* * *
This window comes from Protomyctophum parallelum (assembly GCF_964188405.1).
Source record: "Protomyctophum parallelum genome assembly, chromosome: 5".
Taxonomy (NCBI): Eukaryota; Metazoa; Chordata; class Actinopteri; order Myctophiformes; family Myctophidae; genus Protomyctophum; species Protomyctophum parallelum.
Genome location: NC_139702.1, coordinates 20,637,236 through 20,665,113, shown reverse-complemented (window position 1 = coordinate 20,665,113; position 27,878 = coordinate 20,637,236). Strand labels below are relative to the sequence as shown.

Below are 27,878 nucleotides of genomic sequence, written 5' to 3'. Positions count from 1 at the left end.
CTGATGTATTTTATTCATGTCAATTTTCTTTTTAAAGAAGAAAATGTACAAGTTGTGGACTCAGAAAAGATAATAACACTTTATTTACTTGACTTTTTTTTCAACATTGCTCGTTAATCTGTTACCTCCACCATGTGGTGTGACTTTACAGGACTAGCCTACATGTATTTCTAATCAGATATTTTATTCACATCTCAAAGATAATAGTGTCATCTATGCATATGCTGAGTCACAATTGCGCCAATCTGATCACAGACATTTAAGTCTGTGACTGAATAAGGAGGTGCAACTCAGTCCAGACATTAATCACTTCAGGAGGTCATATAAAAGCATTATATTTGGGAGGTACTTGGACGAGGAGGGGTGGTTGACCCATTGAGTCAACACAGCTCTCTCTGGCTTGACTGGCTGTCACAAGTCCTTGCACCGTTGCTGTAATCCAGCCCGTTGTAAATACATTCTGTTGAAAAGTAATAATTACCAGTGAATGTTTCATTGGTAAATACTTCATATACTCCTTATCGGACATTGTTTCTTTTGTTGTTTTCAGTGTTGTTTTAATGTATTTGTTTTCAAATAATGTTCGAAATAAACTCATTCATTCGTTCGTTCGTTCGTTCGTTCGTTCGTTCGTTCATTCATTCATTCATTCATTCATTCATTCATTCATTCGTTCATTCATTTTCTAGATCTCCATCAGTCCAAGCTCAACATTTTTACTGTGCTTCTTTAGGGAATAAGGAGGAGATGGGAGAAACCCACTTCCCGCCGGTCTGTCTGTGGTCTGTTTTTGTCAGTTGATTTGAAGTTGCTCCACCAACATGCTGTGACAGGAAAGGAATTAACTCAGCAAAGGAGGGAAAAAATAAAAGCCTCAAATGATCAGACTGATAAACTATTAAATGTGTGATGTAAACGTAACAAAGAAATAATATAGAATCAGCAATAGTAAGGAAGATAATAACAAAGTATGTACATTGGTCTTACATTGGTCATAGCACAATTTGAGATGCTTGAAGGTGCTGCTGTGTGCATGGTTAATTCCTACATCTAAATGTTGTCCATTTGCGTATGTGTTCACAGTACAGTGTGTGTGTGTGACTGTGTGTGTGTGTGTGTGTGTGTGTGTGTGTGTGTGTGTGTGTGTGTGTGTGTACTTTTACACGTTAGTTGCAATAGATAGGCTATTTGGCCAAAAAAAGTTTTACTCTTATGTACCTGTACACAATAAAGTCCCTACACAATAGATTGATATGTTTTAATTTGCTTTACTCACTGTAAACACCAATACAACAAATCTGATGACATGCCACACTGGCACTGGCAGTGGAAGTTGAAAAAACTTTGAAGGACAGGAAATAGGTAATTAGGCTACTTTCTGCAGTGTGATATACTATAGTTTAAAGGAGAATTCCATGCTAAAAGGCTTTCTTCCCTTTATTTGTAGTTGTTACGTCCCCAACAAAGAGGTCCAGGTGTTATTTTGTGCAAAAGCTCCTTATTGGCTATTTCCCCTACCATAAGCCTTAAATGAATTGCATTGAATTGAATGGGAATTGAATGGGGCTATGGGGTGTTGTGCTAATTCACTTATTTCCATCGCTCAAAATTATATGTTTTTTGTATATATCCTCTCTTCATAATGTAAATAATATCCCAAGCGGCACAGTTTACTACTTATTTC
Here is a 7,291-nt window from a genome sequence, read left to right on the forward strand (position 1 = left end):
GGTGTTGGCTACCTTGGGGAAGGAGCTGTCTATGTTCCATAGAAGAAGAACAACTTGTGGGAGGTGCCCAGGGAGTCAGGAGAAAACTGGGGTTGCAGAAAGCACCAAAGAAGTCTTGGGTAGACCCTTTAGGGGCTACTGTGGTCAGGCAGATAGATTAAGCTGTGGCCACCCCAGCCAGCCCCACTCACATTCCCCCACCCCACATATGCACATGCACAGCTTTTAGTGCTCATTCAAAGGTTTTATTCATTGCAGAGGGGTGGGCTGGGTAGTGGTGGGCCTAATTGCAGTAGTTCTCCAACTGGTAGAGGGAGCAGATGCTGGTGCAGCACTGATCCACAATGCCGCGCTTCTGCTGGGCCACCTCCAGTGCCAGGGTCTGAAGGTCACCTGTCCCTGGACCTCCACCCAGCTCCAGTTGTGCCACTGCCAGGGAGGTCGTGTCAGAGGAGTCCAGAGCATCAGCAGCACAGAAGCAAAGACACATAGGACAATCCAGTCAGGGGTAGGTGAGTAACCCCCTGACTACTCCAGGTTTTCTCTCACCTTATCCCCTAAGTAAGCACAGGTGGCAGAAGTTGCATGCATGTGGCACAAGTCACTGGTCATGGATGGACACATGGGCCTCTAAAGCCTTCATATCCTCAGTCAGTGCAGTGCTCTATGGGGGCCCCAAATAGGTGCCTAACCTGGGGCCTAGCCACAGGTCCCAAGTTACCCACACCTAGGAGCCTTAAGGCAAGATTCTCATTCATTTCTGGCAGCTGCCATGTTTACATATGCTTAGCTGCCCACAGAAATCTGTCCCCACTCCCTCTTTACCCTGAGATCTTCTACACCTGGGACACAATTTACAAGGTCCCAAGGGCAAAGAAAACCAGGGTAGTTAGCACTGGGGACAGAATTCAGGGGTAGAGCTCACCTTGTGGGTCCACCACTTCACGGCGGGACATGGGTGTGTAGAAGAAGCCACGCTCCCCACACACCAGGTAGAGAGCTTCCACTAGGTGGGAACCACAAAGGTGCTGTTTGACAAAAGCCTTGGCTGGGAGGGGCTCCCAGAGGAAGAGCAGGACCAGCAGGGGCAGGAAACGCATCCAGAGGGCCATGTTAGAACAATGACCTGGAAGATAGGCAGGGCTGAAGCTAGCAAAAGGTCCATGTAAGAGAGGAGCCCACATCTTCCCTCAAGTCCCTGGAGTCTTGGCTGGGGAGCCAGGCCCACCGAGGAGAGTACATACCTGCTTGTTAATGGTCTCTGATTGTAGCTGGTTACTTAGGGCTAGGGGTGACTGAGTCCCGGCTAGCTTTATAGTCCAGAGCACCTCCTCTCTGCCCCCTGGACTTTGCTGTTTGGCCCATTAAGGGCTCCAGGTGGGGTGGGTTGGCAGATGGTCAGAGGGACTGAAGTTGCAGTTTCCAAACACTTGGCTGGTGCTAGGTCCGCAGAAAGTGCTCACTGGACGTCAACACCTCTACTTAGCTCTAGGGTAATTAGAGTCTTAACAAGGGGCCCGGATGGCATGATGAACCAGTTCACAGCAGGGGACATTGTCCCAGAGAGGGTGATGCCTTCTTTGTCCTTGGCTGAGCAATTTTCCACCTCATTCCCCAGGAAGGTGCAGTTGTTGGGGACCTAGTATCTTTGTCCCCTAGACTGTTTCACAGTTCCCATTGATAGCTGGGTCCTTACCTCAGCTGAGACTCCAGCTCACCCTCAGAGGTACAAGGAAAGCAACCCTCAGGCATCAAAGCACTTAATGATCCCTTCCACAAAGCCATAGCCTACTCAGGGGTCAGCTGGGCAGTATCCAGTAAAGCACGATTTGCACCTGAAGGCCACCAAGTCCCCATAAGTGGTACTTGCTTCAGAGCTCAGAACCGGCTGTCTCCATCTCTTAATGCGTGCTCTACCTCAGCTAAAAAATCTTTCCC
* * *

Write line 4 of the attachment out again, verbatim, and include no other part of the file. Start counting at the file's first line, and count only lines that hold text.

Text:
Genome location: NC_139702.1, coordinates 20,637,236 through 20,665,113, shown reverse-complemented (window position 1 = coordinate 20,665,113; position 27,878 = coordinate 20,637,236). Strand labels below are relative to the sequence as shown.